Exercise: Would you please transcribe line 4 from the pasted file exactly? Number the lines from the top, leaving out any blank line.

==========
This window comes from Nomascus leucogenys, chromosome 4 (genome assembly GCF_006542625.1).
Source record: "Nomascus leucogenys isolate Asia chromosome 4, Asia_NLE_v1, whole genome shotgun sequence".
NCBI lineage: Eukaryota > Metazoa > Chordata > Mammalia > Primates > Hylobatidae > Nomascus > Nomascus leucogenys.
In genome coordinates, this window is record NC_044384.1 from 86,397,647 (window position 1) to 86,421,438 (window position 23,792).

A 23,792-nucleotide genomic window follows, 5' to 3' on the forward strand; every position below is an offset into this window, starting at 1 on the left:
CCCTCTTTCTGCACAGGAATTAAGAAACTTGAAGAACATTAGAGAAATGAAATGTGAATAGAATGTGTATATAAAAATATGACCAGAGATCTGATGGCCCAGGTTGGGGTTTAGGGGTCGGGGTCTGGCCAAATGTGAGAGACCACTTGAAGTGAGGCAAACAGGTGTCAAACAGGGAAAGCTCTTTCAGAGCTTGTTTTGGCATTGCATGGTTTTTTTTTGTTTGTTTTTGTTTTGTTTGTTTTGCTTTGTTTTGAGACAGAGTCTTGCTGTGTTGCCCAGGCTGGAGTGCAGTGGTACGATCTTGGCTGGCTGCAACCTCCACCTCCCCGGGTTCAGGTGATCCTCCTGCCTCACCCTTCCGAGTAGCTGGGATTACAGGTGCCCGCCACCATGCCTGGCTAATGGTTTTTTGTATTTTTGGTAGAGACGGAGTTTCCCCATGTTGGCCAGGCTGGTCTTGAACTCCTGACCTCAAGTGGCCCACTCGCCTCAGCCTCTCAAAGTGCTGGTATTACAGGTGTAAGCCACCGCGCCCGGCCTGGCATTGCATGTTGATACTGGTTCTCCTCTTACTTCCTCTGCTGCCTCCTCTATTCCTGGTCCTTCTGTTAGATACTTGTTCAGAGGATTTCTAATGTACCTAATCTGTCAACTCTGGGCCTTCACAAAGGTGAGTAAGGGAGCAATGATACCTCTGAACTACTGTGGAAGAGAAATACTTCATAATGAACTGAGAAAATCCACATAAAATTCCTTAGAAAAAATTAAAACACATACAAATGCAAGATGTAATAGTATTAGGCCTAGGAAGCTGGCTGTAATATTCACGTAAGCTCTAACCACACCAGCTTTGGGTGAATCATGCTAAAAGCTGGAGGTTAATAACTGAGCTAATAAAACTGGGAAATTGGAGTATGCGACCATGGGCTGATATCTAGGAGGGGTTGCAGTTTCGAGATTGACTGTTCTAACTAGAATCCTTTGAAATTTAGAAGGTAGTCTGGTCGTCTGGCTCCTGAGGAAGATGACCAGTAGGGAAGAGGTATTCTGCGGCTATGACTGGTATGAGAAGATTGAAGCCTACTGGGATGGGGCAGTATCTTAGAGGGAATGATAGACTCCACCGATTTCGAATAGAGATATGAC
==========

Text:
In genome coordinates, this window is record NC_044384.1 from 86,397,647 (window position 1) to 86,421,438 (window position 23,792).